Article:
Reviews provided by Syndetics
Library Journal Review
A second contemporary international thriller from the author of The Hunt for Red October. One of Russia's biggest oil refineries is destroyed by a Muslim terrorist group. Facing an oil shortage that would leave their country open to economic and political disasters, the Russian leaders decide to seize the oil in the Persian Gulf. They instigate a ground war that surprises NATO and the U.S. and threatens to eliminate them as political and military forces in Europe. This long, long novel is a detailed chronicle of the air, sea, and land battles that erupt as a result of ``Red Storm''the Russian plan of attack. The Russians are clearly the bad guys herefrequently frightened, inept, or evil. The Americans are always the heroic victims of unjustified aggression or the smooth skilled winners. Frighteningly realistic. Polished. Technical. Primarily for military novel buffs. Jean B. Palmer, Phillips Acad. Lib., Andover, Mass. (c) Copyright 2010. Library Journals LLC, a wholly owned subsidiary of Media Source, Inc. No redistribution permitted.
School Library Journal Review
YA Red Storm Rising, a World War III novel, begins in a blazing oil field in Russia, plunging readers into a gripping story of plots, strategies, wise men, and idiots that winds the tension ever tighter. Vivid characters emerge through the chaos of battles planned and fought. Sacrifices, heroes, great strategy confounded by bad weather, lack of supplies, and incomplete information draw readers into the adventure and the suspense of reversals. No Rambos herethe heroes are ordinary young people caught by chance on the turning edge of war. Sheer grit and perserverance turn the tide in this chilling, fleshed-out war game. Readers emerge elated and breathless, with a new vision of war and its wins and losses. Clancy will win an army of fans who will be looking for more. Annette DeMeritt, Houston Public Library (c) Copyright 2010. Library Journals LLC, a wholly owned subsidiary of Media Source, Inc. No redistribution permitted.
Kirkus Book Review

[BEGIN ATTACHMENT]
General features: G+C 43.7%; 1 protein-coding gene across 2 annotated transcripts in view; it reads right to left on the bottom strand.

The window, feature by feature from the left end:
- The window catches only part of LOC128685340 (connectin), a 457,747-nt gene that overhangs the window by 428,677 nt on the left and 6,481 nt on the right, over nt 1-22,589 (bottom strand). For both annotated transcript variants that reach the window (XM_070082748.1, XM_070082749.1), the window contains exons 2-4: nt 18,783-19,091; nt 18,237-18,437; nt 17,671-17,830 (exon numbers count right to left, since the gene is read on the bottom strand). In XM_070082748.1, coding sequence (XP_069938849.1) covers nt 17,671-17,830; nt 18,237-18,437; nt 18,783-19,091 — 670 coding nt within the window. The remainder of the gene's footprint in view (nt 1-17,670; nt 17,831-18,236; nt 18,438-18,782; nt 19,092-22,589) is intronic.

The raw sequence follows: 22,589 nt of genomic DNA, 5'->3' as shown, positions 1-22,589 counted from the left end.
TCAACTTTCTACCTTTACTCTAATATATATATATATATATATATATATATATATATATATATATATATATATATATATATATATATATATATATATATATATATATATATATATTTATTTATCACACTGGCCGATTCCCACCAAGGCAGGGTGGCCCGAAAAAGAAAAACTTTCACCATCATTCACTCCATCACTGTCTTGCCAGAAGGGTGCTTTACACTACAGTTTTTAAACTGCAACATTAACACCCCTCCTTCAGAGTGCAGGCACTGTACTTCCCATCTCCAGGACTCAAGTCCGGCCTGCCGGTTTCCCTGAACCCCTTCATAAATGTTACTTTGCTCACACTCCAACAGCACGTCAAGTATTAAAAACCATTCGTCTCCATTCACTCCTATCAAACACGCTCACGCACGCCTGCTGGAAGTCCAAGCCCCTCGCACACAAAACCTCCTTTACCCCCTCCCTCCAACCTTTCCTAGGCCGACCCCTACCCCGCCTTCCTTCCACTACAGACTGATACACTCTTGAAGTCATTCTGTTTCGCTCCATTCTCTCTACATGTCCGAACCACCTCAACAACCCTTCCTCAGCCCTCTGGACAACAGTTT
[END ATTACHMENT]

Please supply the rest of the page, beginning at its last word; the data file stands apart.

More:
The author of the best-selling sub-chaser, The Hunt for Red October, launches a bigger confrontation: the USSR takes on NATO for a deadly bout of conventional warfare. Islamic extremists sabotage a major Siberian oil field, leaving the Soviet Union faced with years of fuel shortages. The hawkish Minister of Defense convinces the Politburo to take desperate action: Soviet forces will first neutralize NATO, then invade the Persian Gulf and seize control of its oil. To buy time for the troops to prepare, the Russians make a major arms-control initiative. But Bob Toland, an analyst for the National Security Agency, notices and reports unusual activity. Soon forces everywhere are on full alert. Teams of elite Red Army troops attack selected West German targets and a shooting war is on. A US base in Keflavik, Iceland, is shocked by a Soviet air and sea assault. The valuable post is lost, but not before a canny Air Force weatherman, Mike Edwards, and a small band of men escape and head for the barren Icelandic outback, where they radio reports of Soviet activity to satellite intelligence. The capture of Iceland not only cuts down on effective defense against subs, it also gives the Russians a handy launching spot for air raids on the convoys that are bringing supplies and soldiers across the Atlantic to Europe. Edward Morris, commander of the U.S.S. Pharris, defends the convoys and tracks shadowy subs until his ship is crippled. In Germany, tank battalions attack and counterattack. Skipper Dan McCafferty leads a pack of US subs deep into the Barents Sea, where they let loose a volley of missiles that hit bases within the Soviet Union itself. Finally, the Soviets, hard pressed, contemplate a ""limited"" nuclear attack, but several sane men manage to propel the crisis to a negotiated happy end. Clancy populates both armies with intelligent and likable men, arms them with astonishingly powerful weapons (for some, the virtuosity of these high-tech arms will be the book's greatest appeal), and succeeds in keeping the action crisp, absorbing The breadth of activity precludes the neat structure of suspense that distinguised Red October. But, still, an informative, readable, sometimes dazzling speculation on superpower war. Copyright ©Kirkus Reviews, used with permission.